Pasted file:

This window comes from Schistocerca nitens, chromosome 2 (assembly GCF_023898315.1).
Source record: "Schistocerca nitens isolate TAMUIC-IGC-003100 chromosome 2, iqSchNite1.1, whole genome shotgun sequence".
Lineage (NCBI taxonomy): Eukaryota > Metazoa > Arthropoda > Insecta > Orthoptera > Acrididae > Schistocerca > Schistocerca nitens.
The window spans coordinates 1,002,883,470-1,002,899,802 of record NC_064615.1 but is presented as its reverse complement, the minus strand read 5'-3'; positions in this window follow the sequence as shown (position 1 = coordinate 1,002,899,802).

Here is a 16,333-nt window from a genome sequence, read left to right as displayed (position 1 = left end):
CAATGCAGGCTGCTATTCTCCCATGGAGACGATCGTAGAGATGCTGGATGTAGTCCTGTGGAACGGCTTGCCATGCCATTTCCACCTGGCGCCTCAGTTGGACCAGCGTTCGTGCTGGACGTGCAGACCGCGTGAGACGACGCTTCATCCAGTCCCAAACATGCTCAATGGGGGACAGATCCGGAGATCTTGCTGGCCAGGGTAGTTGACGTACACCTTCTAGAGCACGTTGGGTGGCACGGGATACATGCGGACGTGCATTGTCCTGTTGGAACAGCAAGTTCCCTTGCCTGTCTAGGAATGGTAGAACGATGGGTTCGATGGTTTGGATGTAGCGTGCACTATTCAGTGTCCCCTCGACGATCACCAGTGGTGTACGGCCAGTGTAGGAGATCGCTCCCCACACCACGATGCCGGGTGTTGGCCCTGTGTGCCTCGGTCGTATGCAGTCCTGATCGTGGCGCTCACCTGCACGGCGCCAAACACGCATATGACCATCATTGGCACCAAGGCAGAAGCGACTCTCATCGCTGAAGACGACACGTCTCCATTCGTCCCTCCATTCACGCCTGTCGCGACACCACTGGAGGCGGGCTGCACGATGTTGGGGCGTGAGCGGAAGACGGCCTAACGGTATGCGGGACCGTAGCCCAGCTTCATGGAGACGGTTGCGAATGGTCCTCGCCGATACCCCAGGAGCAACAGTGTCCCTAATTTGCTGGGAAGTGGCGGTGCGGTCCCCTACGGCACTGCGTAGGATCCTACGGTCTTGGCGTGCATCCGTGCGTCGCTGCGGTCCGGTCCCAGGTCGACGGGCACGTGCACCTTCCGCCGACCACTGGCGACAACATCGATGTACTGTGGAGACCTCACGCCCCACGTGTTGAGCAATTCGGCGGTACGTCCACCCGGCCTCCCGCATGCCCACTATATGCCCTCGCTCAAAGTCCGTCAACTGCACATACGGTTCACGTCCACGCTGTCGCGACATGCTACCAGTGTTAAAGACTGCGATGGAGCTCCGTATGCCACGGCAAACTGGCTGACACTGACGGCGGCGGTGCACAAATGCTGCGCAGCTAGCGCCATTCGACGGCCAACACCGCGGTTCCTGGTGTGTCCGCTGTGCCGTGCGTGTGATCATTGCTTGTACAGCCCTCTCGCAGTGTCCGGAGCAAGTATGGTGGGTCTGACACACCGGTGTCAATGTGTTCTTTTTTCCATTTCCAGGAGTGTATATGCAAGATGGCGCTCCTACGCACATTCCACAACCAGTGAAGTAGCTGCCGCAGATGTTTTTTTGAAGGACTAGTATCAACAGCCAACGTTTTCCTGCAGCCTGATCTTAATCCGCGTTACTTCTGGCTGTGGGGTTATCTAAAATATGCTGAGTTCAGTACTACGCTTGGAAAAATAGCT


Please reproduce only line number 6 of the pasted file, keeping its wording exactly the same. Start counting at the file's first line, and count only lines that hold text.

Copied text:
CAATGCAGGCTGCTATTCTCCCATGGAGACGATCGTAGAGATGCTGGATGTAGTCCTGTGGAACGGCTTGCCATGCCATTTCCACCTGGCGCCTCAGTTGGACCAGCGTTCGTGCTGGACGTGCAGACCGCGTGAGACGACGCTTCATCCAGTCCCAAACATGCTCAATGGGGGACAGATCCGGAGATCTTGCTGGCCAGGGTAGTTGACGTACACCTTCTAGAGCACGTTGGGTGGCACGGGATACATGCGGACGTGCATTGTCCTGTTGGAACAGCAAGTTCCCTTGCCTGTCTAGGAATGGTAGAACGATGGGTTCGATGGTTTGGATGTAGCGTGCACTATTCAGTGTCCCCTCGACGATCACCAGTGGTGTACGGCCAGTGTAGGAGATCGCTCCCCACACCACGATGCCGGGTGTTGGCCCTGTGTGCCTCGGTCGTATGCAGTCCTGATCGTGGCGCTCACCTGCACGGCGCCAAACACGCATATGACCATCATTGGCACCAAGGCAGAAGCGACTCTCATCGCTGAAGACGACACGTCTCCATTCGTCCCTCCATTCACGCCTGTCGCGACACCACTGGAGGCGGGCTGCACGATGTTGGGGCGTGAGCGGAAGACGGCCTAACGGTATGCGGGACCGTAGCCCAGCTTCATGGAGACGGTTGCGAATGGTCCTCGCCGATACCCCAGGAGCAACAGTGTCCCTAATTTGCTGGGAAGTGGCGGTGCGGTCCCCTACGGCACTGCGTAGGATCCTACGGTCTTGGCGTGCATCCGTGCGTCGCTGCGGTCCGGTCCCAGGTCGACGGGCACGTGCACCTTCCGCCGACCACTGGCGACAACATCGATGTACTGTGGAGACCTCACGCCCCACGTGTTGAGCAATTCGGCGGTACGTCCACCCGGCCTCCCGCATGCCCACTATATGCCCTCGCTCAAAGTCCGTCAACTGCACATACGGTTCACGTCCACGCTGTCGCGACATGCTACCAGTGTTAAAGACTGCGATGGAGCTCCGTATGCCACGGCAAACTGGCTGACACTGACGGCGGCGGTGCACAAATGCTGCGCAGCTAGCGCCATTCGACGGCCAACACCGCGGTTCCTGGTGTGTCCGCTGTGCCGTGCGTGTGATCATTGCTTGTACAGCCCTCTCGCAGTGTCCGGAGCAAGTATGGTGGGTCTGACACACCGGTGTCAATGTGTTCTTTTTTCCATTTCCAGGAGTGTATATGCAAGATGGCGCTCCTACGCACATTCCACAACCAGTGAAGTAGCTGCCGCAGATGTTTTTTTGAAGGACTAGTATCAACAGCCAACGTTTTCCTGCAGCCTGATCTTAATCCGCGTTACTTCTGGCTGTGGGGTTATCTAAAATATGCTGAGTTCAGTACTACGCTTGGAAAAATAGCT